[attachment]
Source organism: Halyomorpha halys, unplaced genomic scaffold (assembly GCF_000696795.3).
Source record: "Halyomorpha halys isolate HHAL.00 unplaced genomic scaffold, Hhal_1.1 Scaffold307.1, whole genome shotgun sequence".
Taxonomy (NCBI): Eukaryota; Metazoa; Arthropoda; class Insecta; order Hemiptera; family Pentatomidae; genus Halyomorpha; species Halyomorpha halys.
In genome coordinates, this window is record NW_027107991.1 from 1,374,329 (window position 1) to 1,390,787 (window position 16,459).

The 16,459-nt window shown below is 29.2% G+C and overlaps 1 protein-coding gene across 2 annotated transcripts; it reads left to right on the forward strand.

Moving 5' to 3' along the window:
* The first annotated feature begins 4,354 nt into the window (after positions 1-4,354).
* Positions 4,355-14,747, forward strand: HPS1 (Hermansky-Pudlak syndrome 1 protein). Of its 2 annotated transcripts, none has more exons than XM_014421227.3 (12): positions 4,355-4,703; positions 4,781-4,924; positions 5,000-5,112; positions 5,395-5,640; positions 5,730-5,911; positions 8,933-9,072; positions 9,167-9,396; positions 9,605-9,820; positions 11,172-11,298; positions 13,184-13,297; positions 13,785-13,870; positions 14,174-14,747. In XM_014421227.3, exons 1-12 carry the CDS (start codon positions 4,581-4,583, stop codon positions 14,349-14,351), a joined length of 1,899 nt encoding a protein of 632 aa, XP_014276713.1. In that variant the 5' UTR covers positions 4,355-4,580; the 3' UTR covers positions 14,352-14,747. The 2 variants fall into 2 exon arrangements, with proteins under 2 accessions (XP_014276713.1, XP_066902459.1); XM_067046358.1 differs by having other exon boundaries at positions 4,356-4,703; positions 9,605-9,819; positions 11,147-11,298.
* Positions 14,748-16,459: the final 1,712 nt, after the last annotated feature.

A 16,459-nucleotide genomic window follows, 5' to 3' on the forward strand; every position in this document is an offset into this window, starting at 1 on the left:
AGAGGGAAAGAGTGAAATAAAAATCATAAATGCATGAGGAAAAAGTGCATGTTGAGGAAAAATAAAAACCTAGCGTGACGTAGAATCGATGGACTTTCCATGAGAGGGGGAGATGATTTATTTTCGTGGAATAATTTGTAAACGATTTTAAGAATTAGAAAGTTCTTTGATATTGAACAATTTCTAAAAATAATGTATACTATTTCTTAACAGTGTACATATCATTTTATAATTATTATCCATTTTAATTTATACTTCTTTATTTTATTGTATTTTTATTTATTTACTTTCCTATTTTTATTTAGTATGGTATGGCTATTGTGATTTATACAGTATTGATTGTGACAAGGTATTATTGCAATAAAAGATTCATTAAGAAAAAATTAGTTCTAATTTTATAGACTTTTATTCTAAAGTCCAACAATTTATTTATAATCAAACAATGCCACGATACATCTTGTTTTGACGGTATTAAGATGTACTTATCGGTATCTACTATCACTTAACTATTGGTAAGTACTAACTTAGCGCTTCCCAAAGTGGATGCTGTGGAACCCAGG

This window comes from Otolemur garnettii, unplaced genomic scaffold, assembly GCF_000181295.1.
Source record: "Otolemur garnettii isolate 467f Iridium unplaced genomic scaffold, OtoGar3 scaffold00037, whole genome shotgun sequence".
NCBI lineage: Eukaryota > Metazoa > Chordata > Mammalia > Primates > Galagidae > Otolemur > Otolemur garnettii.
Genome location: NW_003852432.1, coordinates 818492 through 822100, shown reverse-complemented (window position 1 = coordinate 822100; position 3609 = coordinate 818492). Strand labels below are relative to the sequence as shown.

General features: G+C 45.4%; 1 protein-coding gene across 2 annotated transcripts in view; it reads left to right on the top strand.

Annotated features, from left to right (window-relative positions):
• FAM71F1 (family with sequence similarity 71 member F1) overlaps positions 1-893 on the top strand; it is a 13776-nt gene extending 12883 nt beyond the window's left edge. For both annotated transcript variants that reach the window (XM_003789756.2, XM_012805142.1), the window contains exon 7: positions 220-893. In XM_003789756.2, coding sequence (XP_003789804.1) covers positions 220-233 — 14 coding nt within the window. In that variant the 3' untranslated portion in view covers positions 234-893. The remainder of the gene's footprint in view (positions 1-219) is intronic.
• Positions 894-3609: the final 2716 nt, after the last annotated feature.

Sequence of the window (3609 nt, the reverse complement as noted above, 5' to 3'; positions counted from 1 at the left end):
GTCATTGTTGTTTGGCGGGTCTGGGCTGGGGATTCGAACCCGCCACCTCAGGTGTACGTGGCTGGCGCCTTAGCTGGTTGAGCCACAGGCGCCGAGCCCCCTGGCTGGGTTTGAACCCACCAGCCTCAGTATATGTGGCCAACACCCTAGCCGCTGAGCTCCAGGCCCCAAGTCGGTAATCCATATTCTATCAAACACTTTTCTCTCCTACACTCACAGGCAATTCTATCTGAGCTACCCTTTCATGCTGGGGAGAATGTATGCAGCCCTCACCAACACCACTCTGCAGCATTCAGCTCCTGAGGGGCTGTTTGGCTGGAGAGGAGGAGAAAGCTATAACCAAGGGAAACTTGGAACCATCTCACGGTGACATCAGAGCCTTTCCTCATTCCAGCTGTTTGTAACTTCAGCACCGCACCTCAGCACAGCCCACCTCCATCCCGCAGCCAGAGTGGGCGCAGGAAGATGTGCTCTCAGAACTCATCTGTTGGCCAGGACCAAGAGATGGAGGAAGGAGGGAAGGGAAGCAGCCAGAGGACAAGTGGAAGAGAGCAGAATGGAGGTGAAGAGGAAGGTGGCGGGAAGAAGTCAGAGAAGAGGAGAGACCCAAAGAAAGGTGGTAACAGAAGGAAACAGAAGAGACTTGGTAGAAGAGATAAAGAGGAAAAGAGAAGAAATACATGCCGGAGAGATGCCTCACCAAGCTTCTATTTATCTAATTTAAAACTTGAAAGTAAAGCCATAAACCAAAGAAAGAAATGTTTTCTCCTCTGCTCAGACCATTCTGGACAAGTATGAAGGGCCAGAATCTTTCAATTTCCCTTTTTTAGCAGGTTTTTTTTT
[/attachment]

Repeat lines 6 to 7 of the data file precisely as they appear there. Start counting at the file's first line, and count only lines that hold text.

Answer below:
Moving 5' to 3' along the window:
* The first annotated feature begins 4,354 nt into the window (after positions 1-4,354).